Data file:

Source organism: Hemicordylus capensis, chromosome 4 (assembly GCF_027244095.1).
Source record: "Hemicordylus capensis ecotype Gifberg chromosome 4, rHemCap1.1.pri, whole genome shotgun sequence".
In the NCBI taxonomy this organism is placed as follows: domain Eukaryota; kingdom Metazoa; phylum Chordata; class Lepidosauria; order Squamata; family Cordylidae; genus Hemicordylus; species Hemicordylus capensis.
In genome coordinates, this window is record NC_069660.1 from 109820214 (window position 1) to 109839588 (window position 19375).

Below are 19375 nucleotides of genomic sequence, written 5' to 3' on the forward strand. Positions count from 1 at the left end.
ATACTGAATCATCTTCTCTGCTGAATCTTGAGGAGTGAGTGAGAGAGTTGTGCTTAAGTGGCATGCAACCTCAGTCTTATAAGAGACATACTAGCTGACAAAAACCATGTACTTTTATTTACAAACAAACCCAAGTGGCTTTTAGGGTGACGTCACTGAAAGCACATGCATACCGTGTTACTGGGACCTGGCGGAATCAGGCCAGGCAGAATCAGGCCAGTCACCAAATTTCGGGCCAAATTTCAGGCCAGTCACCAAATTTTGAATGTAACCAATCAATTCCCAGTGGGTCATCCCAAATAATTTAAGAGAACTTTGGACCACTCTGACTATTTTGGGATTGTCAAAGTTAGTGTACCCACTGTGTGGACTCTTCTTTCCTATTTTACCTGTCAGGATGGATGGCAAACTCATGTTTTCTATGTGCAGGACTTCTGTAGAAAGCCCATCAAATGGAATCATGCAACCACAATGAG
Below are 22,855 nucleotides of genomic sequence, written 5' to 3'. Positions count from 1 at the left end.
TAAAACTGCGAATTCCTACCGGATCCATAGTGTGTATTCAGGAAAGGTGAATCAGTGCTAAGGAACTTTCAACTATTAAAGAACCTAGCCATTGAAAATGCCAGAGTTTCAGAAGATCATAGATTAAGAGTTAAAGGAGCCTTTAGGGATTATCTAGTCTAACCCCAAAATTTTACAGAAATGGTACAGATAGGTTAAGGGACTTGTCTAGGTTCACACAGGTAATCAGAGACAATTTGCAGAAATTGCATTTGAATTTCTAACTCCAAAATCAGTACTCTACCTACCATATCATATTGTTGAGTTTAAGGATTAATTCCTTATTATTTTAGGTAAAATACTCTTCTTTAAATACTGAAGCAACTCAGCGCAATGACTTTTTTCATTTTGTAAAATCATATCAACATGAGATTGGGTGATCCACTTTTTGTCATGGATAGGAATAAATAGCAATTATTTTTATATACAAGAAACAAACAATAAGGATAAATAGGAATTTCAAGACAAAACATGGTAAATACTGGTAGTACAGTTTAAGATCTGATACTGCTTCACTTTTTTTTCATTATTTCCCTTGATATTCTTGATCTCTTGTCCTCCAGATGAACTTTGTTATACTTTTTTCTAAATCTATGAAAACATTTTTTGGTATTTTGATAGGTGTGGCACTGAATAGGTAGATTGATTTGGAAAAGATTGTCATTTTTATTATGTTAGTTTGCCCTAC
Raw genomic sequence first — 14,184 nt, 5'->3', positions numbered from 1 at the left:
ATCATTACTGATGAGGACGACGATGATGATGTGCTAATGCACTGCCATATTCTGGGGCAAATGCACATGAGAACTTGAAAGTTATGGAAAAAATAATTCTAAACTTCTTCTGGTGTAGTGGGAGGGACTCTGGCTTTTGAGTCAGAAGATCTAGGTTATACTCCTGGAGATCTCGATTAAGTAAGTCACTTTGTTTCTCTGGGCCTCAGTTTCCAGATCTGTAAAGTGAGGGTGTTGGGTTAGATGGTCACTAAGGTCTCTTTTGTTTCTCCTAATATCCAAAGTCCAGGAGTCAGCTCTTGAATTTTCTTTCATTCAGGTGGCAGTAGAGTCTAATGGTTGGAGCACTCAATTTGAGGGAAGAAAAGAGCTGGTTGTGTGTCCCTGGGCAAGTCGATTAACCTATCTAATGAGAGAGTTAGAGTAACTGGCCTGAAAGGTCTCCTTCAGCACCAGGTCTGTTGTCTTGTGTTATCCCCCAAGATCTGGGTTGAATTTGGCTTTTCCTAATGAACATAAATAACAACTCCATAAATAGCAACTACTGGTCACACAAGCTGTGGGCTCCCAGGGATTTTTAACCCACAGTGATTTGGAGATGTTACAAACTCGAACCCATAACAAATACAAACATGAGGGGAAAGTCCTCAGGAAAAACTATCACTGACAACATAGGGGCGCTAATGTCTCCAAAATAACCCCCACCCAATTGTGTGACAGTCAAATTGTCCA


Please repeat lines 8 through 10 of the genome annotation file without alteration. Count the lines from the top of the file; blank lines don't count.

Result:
TAAAACTGCGAATTCCTACCGGATCCATAGTGTGTATTCAGGAAAGGTGAATCAGTGCTAAGGAACTTTCAACTATTAAAGAACCTAGCCATTGAAAATGCCAGAGTTTCAGAAGATCATAGATTAAGAGTTAAAGGAGCCTTTAGGGATTATCTAGTCTAACCCCAAAATTTTACAGAAATGGTACAGATAGGTTAAGGGACTTGTCTAGGTTCACACAGGTAATCAGAGACAATTTGCAGAAATTGCATTTGAATTTCTAACTCCAAAATCAGTACTCTACCTACCATATCATATTGTTGAGTTTAAGGATTAATTCCTTATTATTTTAGGTAAAATACTCTTCTTTAAATACTGAAGCAACTCAGCGCAATGACTTTTTTCATTTTGTAAAATCATATCAACATGAGATTGGGTGATCCACTTTTTGTCATGGATAGGAATAAATAGCAATTATTTTTATATACAAGAAACAAACAATAAGGATAAATAGGAATTTCAAGACAAAACATGGTAAATACTGGTAGTACAGTTTAAGATCTGATACTGCTTCACTTTTTTTTCATTATTTCCCTTGATATTCTTGATCTCTTGTCCTCCAGATGAACTTTGTTATACTTTTTTCTAAATCTATGAAAACATTTTTTGGTATTTTGATAGGTGTGGCACTGAATAGGTAGATTGATTTGGAAAAGATTGTCATTTTTATTATGTTAGTTTGCCCTAC
Raw genomic sequence first — 14,184 nt, 5'->3', positions numbered from 1 at the left:
ATCATTACTGATGAGGACGACGATGATGATGTGCTAATGCACTGCCATATTCTGGGGCAAATGCACATGAGAACTTGAAAGTTATGGAAAAAATAATTCTAAACTTCTTCTGGTGTAGTGGGAGGGACTCTGGCTTTTGAGTCAGAAGATCTAGGTTATACTCCTGGAGATCTCGATTAAGTAAGTCACTTTGTTTCTCTGGGCCTCAGTTTCCAGATCTGTAAAGTGAGGGTGTTGGGTTAGATGGTCACTAAGGTCTCTTTTGTTTCTCCTAATATCCAAAGTCCAGGAGTCAGCTCTTGAATTTTCTTTCATTCAGGTGGCAGTAGAGTCTAATGGTTGGAGCACTCAATTTGAGGGAAGAAAAGAGCTGGTTGTGTGTCCCTGGGCAAGTCGATTAACCTATCTAATGAGAGAGTTAGAGTAACTGGCCTGAAAGGTCTCCTTCAGCACCAGGTCTGTTGTCTTGTGTTATCCCCCAAGATCTGGGTTGAATTTGGCTTTTCCTAATGAACATAAATAACAACTCCATAAATAGCAACTACTGGTCACACAAGCTGTGGGCTCCCAGGGATTTTTAACCCACAGTGATTTGGAGATGTTACAAACTCGAACCCATAACAAATACAAACATGAGGGGAAAGTCCTCAGGAAAAACTATCACTGACAACATAGGGGCGCTAATGTCTCCAAAATAACCCCCACCCAATTGTGTGACAGTCAAATTGTCCA